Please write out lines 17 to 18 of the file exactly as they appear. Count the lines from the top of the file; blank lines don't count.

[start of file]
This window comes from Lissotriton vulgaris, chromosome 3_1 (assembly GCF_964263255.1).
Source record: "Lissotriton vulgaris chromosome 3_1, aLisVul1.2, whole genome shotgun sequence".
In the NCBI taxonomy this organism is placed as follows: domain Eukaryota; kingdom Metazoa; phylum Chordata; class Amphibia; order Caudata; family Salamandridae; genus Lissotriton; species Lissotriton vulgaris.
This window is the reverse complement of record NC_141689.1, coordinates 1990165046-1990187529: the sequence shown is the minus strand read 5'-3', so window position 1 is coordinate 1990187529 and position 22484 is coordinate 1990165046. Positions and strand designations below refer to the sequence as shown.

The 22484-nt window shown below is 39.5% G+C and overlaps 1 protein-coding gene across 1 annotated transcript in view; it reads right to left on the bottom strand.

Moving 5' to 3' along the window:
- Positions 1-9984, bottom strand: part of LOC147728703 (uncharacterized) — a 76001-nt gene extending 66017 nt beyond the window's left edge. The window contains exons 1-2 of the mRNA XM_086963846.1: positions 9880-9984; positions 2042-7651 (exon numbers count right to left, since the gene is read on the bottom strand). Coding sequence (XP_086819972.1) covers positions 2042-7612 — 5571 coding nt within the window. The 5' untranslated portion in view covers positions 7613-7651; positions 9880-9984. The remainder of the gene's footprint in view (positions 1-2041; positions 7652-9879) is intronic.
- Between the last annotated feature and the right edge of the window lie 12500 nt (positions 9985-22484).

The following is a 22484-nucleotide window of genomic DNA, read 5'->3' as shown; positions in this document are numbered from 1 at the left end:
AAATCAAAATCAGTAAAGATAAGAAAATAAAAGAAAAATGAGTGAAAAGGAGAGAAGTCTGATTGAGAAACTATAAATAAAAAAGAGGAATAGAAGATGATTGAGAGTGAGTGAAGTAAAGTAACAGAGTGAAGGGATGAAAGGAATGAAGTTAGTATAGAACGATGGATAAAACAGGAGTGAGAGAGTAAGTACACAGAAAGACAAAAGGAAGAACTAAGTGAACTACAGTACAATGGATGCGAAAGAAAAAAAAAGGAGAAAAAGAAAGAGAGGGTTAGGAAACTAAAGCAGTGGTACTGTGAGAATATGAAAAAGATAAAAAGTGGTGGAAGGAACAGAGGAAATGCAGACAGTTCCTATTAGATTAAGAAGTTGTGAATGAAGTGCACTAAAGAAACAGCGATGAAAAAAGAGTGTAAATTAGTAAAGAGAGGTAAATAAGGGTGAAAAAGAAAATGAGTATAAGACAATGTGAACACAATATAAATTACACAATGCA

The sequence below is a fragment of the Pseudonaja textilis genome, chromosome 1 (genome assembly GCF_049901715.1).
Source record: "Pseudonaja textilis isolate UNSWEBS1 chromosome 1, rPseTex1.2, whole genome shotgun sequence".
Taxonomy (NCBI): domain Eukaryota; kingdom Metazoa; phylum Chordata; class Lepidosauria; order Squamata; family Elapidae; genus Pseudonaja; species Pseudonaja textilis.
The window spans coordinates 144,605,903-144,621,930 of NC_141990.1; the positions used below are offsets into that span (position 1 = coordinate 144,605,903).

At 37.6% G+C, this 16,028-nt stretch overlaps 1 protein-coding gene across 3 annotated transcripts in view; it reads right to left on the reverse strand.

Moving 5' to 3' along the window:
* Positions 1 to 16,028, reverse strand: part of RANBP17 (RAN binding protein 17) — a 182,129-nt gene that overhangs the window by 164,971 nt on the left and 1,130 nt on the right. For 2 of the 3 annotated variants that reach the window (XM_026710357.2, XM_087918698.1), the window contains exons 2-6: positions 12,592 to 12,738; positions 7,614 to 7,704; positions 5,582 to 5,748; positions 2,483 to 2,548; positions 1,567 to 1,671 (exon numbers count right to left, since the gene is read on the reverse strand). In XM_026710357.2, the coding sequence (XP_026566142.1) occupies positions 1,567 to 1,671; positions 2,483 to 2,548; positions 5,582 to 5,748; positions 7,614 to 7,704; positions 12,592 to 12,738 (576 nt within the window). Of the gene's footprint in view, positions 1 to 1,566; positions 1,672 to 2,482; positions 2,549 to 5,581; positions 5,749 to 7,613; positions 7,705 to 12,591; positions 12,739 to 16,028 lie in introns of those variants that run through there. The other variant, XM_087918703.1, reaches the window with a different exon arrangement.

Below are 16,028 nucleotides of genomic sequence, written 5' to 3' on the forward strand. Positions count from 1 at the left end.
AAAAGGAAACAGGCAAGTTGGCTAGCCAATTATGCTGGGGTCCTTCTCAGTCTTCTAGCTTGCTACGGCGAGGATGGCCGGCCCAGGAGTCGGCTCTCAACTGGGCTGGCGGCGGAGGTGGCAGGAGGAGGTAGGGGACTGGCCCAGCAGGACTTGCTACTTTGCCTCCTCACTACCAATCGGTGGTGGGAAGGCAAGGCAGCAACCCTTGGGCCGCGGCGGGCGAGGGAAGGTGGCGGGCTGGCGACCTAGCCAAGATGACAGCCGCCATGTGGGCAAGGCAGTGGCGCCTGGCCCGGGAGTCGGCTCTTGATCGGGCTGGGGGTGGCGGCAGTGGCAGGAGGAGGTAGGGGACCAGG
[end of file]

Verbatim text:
* Positions 1 to 16,028, reverse strand: part of RANBP17 (RAN binding protein 17) — a 182,129-nt gene that overhangs the window by 164,971 nt on the left and 1,130 nt on the right. For 2 of the 3 annotated variants that reach the window (XM_026710357.2, XM_087918698.1), the window contains exons 2-6: positions 12,592 to 12,738; positions 7,614 to 7,704; positions 5,582 to 5,748; positions 2,483 to 2,548; positions 1,567 to 1,671 (exon numbers count right to left, since the gene is read on the reverse strand). In XM_026710357.2, the coding sequence (XP_026566142.1) occupies positions 1,567 to 1,671; positions 2,483 to 2,548; positions 5,582 to 5,748; positions 7,614 to 7,704; positions 12,592 to 12,738 (576 nt within the window). Of the gene's footprint in view, positions 1 to 1,566; positions 1,672 to 2,482; positions 2,549 to 5,581; positions 5,749 to 7,613; positions 7,705 to 12,591; positions 12,739 to 16,028 lie in introns of those variants that run through there. The other variant, XM_087918703.1, reaches the window with a different exon arrangement.

Below are 16,028 nucleotides of genomic sequence, written 5' to 3' on the forward strand. Positions count from 1 at the left end.